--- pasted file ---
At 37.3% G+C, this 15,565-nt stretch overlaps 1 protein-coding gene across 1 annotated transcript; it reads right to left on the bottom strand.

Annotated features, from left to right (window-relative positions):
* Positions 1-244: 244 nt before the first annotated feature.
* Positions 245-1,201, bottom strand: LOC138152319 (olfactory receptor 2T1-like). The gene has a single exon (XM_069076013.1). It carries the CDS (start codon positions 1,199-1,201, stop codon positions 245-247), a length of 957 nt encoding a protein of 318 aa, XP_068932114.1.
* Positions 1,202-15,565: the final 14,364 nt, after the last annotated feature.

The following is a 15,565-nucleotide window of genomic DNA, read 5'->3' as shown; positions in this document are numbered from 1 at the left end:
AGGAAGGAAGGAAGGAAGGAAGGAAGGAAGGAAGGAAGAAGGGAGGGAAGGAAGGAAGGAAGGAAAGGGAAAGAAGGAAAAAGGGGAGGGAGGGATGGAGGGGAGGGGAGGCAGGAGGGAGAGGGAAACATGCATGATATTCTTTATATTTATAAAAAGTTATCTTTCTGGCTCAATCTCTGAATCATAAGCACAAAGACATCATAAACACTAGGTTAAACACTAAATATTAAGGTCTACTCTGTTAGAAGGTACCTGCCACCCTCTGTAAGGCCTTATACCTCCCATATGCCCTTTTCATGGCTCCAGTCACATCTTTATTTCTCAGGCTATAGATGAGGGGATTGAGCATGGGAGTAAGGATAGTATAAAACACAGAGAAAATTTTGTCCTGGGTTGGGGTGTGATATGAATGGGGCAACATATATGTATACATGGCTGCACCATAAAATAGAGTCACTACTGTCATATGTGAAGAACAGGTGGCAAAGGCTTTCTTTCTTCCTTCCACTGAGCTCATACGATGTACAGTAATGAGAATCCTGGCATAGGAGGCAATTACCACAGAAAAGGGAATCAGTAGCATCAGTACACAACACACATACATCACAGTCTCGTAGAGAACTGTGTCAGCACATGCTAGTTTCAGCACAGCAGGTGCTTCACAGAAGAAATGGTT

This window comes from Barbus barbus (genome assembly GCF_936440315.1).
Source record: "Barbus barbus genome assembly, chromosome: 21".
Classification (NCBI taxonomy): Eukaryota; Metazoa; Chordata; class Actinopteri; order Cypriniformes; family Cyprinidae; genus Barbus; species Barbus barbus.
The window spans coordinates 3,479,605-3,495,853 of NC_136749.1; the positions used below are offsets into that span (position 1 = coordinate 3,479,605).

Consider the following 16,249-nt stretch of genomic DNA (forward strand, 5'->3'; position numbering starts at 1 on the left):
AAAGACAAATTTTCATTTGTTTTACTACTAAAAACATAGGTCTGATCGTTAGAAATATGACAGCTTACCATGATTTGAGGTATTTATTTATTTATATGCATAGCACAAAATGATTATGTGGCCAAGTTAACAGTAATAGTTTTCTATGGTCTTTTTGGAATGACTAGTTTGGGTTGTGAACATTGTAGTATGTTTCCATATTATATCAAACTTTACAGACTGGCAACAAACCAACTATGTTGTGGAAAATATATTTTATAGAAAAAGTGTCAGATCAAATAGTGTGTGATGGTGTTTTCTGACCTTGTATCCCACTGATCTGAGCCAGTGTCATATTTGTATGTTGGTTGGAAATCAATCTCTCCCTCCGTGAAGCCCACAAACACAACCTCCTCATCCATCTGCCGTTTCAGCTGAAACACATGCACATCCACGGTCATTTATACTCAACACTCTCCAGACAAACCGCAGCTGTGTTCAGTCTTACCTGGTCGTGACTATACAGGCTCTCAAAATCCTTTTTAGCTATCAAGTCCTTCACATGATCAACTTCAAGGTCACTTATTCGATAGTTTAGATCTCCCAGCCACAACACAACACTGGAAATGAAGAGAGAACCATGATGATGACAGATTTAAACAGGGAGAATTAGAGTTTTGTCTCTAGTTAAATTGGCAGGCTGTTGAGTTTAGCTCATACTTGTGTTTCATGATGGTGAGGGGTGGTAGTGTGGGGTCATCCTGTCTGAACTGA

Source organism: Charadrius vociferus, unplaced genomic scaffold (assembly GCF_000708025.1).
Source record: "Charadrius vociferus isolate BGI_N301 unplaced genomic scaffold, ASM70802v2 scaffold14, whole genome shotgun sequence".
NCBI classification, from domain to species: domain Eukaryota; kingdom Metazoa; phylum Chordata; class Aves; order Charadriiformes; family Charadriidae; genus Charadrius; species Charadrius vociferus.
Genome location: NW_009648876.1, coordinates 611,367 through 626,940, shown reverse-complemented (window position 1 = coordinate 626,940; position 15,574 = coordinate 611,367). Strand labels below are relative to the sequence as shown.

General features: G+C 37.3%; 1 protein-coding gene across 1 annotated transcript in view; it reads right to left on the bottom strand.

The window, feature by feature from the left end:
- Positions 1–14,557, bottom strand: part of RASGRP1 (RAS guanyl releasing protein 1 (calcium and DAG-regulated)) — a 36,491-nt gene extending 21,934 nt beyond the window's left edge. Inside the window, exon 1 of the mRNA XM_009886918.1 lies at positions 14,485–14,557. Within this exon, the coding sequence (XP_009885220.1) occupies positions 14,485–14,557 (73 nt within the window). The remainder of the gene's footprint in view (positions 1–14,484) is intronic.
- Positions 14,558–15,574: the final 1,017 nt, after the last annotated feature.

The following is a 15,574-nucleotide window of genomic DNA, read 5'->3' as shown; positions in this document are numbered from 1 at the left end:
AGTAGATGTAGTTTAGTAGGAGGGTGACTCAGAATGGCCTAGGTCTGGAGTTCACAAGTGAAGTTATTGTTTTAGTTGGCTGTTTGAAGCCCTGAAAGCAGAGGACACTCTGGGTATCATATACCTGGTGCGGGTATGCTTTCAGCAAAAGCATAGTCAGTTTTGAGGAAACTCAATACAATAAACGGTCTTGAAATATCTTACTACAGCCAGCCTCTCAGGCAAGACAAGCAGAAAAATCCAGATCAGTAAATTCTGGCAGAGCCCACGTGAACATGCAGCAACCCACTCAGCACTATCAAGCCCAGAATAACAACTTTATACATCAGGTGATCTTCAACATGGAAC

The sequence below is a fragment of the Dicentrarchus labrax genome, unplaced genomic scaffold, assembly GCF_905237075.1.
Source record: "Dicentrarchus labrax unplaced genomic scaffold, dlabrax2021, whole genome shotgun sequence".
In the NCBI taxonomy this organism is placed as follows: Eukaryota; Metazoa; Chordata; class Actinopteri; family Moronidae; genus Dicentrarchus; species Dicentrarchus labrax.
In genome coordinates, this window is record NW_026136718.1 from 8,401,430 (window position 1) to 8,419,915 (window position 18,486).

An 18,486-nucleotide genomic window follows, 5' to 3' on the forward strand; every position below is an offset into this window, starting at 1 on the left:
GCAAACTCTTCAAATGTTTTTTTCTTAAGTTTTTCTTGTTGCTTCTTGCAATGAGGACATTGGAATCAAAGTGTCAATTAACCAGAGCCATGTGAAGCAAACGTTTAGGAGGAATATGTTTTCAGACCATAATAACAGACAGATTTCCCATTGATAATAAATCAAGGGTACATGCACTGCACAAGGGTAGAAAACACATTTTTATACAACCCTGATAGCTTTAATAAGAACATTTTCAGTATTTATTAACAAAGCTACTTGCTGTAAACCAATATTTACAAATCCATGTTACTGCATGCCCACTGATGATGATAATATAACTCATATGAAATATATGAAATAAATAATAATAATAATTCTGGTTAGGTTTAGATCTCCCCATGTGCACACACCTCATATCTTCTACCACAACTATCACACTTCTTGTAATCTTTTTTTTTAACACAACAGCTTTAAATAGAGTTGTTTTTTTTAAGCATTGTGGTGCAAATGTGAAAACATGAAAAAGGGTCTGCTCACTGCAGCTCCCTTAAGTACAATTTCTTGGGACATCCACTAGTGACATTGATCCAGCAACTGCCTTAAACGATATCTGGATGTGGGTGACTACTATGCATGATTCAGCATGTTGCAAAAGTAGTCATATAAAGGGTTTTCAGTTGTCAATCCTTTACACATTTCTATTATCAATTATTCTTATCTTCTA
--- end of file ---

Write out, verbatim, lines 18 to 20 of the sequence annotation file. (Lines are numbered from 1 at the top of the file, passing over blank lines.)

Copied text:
General features: G+C 37.3%; 1 protein-coding gene across 1 annotated transcript in view; it reads right to left on the bottom strand.

The window, feature by feature from the left end:
- Positions 1–14,557, bottom strand: part of RASGRP1 (RAS guanyl releasing protein 1 (calcium and DAG-regulated)) — a 36,491-nt gene extending 21,934 nt beyond the window's left edge. Inside the window, exon 1 of the mRNA XM_009886918.1 lies at positions 14,485–14,557. Within this exon, the coding sequence (XP_009885220.1) occupies positions 14,485–14,557 (73 nt within the window). The remainder of the gene's footprint in view (positions 1–14,484) is intronic.